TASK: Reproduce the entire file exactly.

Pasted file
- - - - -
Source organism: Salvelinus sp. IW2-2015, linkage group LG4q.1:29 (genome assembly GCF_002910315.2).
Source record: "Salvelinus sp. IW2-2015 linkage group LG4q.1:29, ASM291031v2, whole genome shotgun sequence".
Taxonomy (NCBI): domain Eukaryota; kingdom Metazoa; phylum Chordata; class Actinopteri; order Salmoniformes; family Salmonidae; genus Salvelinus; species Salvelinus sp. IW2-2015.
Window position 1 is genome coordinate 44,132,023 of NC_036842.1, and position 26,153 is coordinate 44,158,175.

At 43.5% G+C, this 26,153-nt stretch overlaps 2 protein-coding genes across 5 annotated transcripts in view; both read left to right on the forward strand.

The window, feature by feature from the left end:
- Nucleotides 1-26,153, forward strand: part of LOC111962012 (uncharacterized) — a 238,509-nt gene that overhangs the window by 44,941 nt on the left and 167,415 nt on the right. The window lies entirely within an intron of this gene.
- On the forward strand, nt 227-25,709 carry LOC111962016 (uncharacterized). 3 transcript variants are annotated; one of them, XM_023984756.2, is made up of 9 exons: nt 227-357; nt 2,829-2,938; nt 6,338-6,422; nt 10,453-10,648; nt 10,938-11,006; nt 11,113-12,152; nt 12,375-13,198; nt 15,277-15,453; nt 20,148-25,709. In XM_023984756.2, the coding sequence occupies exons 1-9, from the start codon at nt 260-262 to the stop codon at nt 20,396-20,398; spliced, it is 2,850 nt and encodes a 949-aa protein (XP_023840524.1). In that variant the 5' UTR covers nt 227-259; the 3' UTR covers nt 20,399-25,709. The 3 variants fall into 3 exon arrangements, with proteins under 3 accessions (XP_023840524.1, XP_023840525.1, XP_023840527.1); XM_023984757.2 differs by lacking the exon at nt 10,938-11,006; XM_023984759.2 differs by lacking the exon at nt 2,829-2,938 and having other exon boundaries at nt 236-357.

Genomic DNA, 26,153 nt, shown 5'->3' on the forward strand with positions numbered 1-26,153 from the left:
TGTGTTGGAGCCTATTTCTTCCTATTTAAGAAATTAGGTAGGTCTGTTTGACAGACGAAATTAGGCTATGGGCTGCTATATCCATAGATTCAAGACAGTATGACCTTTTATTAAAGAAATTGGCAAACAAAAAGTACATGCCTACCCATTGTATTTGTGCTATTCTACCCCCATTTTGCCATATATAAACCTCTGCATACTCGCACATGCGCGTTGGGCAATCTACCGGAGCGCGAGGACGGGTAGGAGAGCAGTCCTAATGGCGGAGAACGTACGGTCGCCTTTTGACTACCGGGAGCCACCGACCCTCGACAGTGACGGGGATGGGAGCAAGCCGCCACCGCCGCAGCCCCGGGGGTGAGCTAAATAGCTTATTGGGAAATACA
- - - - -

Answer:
Source organism: Salvelinus sp. IW2-2015, linkage group LG4q.1:29 (genome assembly GCF_002910315.2).
Source record: "Salvelinus sp. IW2-2015 linkage group LG4q.1:29, ASM291031v2, whole genome shotgun sequence".
Taxonomy (NCBI): domain Eukaryota; kingdom Metazoa; phylum Chordata; class Actinopteri; order Salmoniformes; family Salmonidae; genus Salvelinus; species Salvelinus sp. IW2-2015.
Window position 1 is genome coordinate 44,132,023 of NC_036842.1, and position 26,153 is coordinate 44,158,175.

At 43.5% G+C, this 26,153-nt stretch overlaps 2 protein-coding genes across 5 annotated transcripts in view; both read left to right on the forward strand.

The window, feature by feature from the left end:
- Nucleotides 1-26,153, forward strand: part of LOC111962012 (uncharacterized) — a 238,509-nt gene that overhangs the window by 44,941 nt on the left and 167,415 nt on the right. The window lies entirely within an intron of this gene.
- On the forward strand, nt 227-25,709 carry LOC111962016 (uncharacterized). 3 transcript variants are annotated; one of them, XM_023984756.2, is made up of 9 exons: nt 227-357; nt 2,829-2,938; nt 6,338-6,422; nt 10,453-10,648; nt 10,938-11,006; nt 11,113-12,152; nt 12,375-13,198; nt 15,277-15,453; nt 20,148-25,709. In XM_023984756.2, the coding sequence occupies exons 1-9, from the start codon at nt 260-262 to the stop codon at nt 20,396-20,398; spliced, it is 2,850 nt and encodes a 949-aa protein (XP_023840524.1). In that variant the 5' UTR covers nt 227-259; the 3' UTR covers nt 20,399-25,709. The 3 variants fall into 3 exon arrangements, with proteins under 3 accessions (XP_023840524.1, XP_023840525.1, XP_023840527.1); XM_023984757.2 differs by lacking the exon at nt 10,938-11,006; XM_023984759.2 differs by lacking the exon at nt 2,829-2,938 and having other exon boundaries at nt 236-357.

Genomic DNA, 26,153 nt, shown 5'->3' on the forward strand with positions numbered 1-26,153 from the left:
TGTGTTGGAGCCTATTTCTTCCTATTTAAGAAATTAGGTAGGTCTGTTTGACAGACGAAATTAGGCTATGGGCTGCTATATCCATAGATTCAAGACAGTATGACCTTTTATTAAAGAAATTGGCAAACAAAAAGTACATGCCTACCCATTGTATTTGTGCTATTCTACCCCCATTTTGCCATATATAAACCTCTGCATACTCGCACATGCGCGTTGGGCAATCTACCGGAGCGCGAGGACGGGTAGGAGAGCAGTCCTAATGGCGGAGAACGTACGGTCGCCTTTTGACTACCGGGAGCCACCGACCCTCGACAGTGACGGGGATGGGAGCAAGCCGCCACCGCCGCAGCCCCGGGGGTGAGCTAAATAGCTTATTGGGAAATACA